HYPOTHESIS: Medial MAT would improve anteroposterior stability, and lateral MAT would improve rotational stability.
STUDY DESIGN: Cohort study; Level of evidence, 3.
METHOD: We retrospectively investigated 31 cases of MAT after a previous total or nearly total meniscectomy and ACL reconstruction between November 2008 and June 2017. Cases were divided into medial (16 cases) and lateral (15 cases) MAT groups. The patients were assessed preoperatively and at the 2-year follow-up.
RESULTS: In the medial MAT group, the International Knee Documentation Committee, Lysholm, Lysholm instability, and Tegner scores improved significantly at the 2-year follow-up, and there were also significant improvements in the anterior drawer, Lachman, and pivot-shift tests. In the lateral MAT group, the Lysholm and Tegner scores improved significantly at the 2-year follow-up, as had the anterior drawer and Lachman tests but not the pivot-shift test. The medial MAT group showed significant improvement in side-to-side difference on Telos stress radiographs, from 6.5 mm (preoperatively) to 3.6 mm (2-year follow-up) (P = .001), while the lateral MAT group showed no significant change. There was no progression of arthritis in either group.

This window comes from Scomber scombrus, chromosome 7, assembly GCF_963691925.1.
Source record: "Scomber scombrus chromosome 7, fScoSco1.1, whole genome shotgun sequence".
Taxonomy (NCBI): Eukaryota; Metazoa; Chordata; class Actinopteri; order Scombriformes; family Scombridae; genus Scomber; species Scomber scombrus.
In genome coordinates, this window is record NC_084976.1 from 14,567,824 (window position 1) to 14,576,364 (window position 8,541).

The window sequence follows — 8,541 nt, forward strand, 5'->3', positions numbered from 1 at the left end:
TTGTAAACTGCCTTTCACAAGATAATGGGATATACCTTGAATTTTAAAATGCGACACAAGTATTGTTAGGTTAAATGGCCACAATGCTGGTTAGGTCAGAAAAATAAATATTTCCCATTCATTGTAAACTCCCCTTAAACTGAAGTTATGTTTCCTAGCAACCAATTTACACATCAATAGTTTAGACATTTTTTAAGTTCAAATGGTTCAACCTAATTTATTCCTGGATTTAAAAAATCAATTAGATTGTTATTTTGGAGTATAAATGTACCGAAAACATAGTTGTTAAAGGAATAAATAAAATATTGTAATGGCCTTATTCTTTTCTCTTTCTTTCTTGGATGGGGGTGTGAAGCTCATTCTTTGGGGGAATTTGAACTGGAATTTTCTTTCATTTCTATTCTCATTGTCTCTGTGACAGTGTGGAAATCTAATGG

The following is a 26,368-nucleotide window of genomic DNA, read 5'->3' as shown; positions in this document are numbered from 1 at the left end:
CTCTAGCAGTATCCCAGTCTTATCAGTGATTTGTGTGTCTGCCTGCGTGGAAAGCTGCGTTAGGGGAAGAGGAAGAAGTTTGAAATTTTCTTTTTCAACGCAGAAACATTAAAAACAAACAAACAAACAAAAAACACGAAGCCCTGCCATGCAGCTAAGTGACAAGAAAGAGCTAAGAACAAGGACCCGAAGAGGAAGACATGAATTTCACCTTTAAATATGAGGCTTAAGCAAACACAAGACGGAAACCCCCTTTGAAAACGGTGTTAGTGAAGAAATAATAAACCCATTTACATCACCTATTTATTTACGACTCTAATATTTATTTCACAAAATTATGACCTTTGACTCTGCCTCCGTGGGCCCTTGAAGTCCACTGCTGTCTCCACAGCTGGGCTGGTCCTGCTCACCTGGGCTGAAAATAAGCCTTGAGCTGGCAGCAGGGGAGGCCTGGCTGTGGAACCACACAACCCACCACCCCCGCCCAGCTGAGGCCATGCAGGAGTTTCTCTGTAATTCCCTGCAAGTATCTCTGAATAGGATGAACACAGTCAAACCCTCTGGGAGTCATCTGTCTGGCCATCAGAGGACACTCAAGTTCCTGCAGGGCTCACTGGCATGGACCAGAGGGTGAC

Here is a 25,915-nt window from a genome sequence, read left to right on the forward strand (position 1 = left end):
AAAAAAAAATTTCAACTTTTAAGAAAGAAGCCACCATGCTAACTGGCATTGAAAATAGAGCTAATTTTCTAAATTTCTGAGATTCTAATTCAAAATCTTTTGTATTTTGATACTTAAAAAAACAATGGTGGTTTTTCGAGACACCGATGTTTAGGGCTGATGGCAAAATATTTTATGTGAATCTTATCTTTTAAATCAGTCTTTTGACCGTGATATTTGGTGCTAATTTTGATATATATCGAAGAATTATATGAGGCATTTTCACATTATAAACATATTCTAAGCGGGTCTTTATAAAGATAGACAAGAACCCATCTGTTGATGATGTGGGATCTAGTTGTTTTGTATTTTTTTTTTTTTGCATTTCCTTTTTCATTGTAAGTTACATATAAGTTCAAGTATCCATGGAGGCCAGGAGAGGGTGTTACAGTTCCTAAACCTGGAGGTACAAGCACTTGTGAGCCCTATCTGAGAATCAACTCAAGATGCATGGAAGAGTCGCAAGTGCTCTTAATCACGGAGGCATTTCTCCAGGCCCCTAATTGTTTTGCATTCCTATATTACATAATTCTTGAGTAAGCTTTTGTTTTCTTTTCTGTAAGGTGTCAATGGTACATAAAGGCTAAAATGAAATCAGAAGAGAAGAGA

CONCLUSION: Medial MAT improved not only anteroposterior stability but also rotational stability in the meniscus-deficient ACL-reconstructed knee. Lateral MAT showed improvements in the anterior drawer and Lachman tests but not in the pivot-shift test or side-to-side difference on Telos stress radiographs in meniscus-deficient ACL-reconstructed knees. Instability and pain are indications for MAT in meniscus-deficient ACL-reconstructed knees.
PURPOSE: (1) To present the evidence of platelet-rich plasma injection in the treatment of hamstring injuries, (2) evaluate the "best-case scenario" in dichotomous outcomes, and (3) evaluate the "worst-case scenario" in dichotomous outcomes.
STUDY DESIGN: Systematic review and meta-analysis.
METHODS: Two authors systematically reviewed the PubMed, Embase, and Cochrane Library databases according to the PRISMA (Preferred Reporting Items for Systematic Reviews and Meta-Analyses) guidelines, with any discrepancies resolved by mutual consensus. The level of evidence was assessed per the criteria of the Oxford Centre for Evidence-Based Medicine and the quality of evidence by the Coleman Methodology Score. Meta-analysis by fixed effects models was used if heterogeneity was low (I2 < 25%) and random effects models if heterogeneity was moderate to high (I2≥ 25%). P values